| Home | E-Submission | Sitemap | Contact us |  
Korean J Parasitol > Volume 54(5):2016 > Article
Dezaki, Yaghoobi, Taheri, Almani, Tohidi, Gottstein, and Harandi: Differential Expression of Hox and Notch Genes in Larval and Adult Stages of Echinococcus granulosus


This investigation aimed to evaluate the differential expression of HoxB7 and notch genes in different developmental stages of Echinococcus granulosus sensu stricto. The expression of HoxB7 gene was observed at all developmental stages. Nevertheless, significant fold differences in the expression level was documented in the juvenile worm with 3 or more proglottids, the germinal layer from infected sheep, and the adult worm from an experimentally infected dog. The notch gene was expressed at all developmental stages of E. granulosus; however, the fold difference was significantly increased at the microcysts in monophasic culture medium and the germinal layer of infected sheep in comparison with other stages. The findings demonstrated that the 2 aforementioned genes evaluated in the present study were differentially expressed at different developmental stages of the parasite and may contribute to some important biological processes of E. granulosus.


Cystic echinococcosis (CE) is a parasitic infection caused by the larval stage of the dog tapeworm Echinococcus granulosus. It is found in the small intestines of carnivores, and the eggs are passed via fecal matter. CE has been identified as an important economic and public health concern in developing countries [1]. Humans and domestic livestock can be intermediate hosts, in which the worms form hydatid cysts in various organs [2]. Differentiation into either a strobilated cestode in the dog intestine or a hydatid cyst in visceral or non-intestinal sites of intermediate hosts is one of the unique properties of E. granulosus. This phenomenon indicates unexpected biological features of the worm and presents a special field of study to investigate the basic issues in Platyhelminthes differentiation [3].
Studies on the in vitro cultivation of Echinococcus species show that the parasite is a suitable model for differentiation. Depending on the culture conditions, protoscoleces can either develop in cystic or adult directions. Several investigations have reported that controlling the capacity of protoscoleces into adult worms or hydatid cysts is associated with the host’s environmental conditions such as the contact of evaginated protoscoleces with a suitable protein-containing substrate [35]. In addition to the influence of environmental conditions such as pH, oxygen tensions, and bile salt concentration, the molecular basis of bidirectional development needs to be investigated. Whole-genome sequencing, proteomic and transcriptional investigations have identified genes and proteins that are differentially expressed between the different life stages and cyst components of E. granulosus [68]. However, the identities of some genes responsible for the main molecular events that lead to structural developments of E. granulosus and its evolution between various developmental stages are unknown.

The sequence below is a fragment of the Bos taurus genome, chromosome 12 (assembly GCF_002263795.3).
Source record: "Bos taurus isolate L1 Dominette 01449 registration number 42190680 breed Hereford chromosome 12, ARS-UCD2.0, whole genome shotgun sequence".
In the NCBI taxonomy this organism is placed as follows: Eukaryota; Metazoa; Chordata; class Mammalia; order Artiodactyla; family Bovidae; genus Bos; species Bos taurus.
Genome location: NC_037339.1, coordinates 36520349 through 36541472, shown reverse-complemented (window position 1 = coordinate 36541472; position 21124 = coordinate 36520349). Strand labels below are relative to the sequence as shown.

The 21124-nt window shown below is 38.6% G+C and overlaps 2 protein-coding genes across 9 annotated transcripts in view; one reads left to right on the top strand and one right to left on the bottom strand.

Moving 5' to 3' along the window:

The Homeobox B7 (HoxB7) gene family has emerged as important master regulators of development. They are present in the genomes of all animals, have been highly conserved throughout evolution, and are directly involved in the morphological diversification [9,10]. Notch signalling pathway is found in organisms as diverse as worms and humans. The notch gene plays a critical role in tissue development, regulation of cell proliferation, and differentiation and cell fate in all metazoans [11,12]. However, there are no molecular developmental studies on HoxB7 and notch genes in E. granulosus. The purpose of the present study was to evaluate the differential expression of these genes in terms of fold differences in the germinal layer of hydatid cyst in sheep as an intermediate host and the microcysts grown in monophasic culture media.


Collection of protoscoleces

The protoscoleces of hydatid cysts were obtained from the livers of naturally infected sheep slaughtered at Kerman abattoir, southeast of Iran. The hydatid fluid was aspirated aseptically using a 50 ml syringe, and then the germinal layer was removed. The layer was washed 4 times and stored at −80°C until testing. Subsequently, the collected protoscoleces were washed 4 times with sterile PBS. The number of protoscoleces per ml was adjusted as 1×104 protoscoleces in 0.9% NaCl solution with more than 90% viability rate. The viability of the protoscoleces was confirmed by their flame cell motility and impermeability to 0.1% eosin solution under a light microscope. Afterwards, the parasite was genotyped as described elsewhere [4,1315]. The protoscoleces were digested in 1% (w/v) pepsin prepared in 0.85% (w/v) NaCl (pH 4.0) for 30 min at 37°C to release protoscoleces from the brood capsules. Lastly, pepsin-digested protoscoleces were used for 3 assays; (i) in vitro culture in diphasic media to reach adult form, (ii) in vitro culture with feeder cells for microcyst formation, and (iii) in vivo adult worm formation by experimental infection of a dog.